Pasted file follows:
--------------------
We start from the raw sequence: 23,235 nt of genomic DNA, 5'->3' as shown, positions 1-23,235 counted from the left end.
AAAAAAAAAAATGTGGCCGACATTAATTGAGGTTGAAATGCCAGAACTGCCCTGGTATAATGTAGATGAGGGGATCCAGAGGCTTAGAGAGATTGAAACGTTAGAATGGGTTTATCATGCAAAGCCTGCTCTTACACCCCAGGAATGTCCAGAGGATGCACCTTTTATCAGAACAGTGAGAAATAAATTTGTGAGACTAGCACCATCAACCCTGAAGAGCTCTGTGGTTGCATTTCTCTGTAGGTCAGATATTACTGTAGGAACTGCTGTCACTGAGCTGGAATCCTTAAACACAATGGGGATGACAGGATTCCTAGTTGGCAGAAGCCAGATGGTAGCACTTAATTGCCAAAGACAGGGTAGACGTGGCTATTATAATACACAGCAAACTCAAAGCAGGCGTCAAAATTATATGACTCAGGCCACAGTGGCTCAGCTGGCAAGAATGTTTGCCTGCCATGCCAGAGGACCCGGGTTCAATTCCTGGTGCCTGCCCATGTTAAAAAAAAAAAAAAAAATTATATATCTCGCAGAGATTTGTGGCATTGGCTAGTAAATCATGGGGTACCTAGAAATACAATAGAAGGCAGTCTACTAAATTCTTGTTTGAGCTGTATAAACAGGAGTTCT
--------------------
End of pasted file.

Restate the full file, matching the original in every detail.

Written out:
We start from the raw sequence: 23,235 nt of genomic DNA, 5'->3' as shown, positions 1-23,235 counted from the left end.
AAAAAAAAAAATGTGGCCGACATTAATTGAGGTTGAAATGCCAGAACTGCCCTGGTATAATGTAGATGAGGGGATCCAGAGGCTTAGAGAGATTGAAACGTTAGAATGGGTTTATCATGCAAAGCCTGCTCTTACACCCCAGGAATGTCCAGAGGATGCACCTTTTATCAGAACAGTGAGAAATAAATTTGTGAGACTAGCACCATCAACCCTGAAGAGCTCTGTGGTTGCATTTCTCTGTAGGTCAGATATTACTGTAGGAACTGCTGTCACTGAGCTGGAATCCTTAAACACAATGGGGATGACAGGATTCCTAGTTGGCAGAAGCCAGATGGTAGCACTTAATTGCCAAAGACAGGGTAGACGTGGCTATTATAATACACAGCAAACTCAAAGCAGGCGTCAAAATTATATGACTCAGGCCACAGTGGCTCAGCTGGCAAGAATGTTTGCCTGCCATGCCAGAGGACCCGGGTTCAATTCCTGGTGCCTGCCCATGTTAAAAAAAAAAAAAAAAATTATATATCTCGCAGAGATTTGTGGCATTGGCTAGTAAATCATGGGGTACCTAGAAATACAATAGAAGGCAGTCTACTAAATTCTTGTTTGAGCTGTATAAACAGGAGTTCT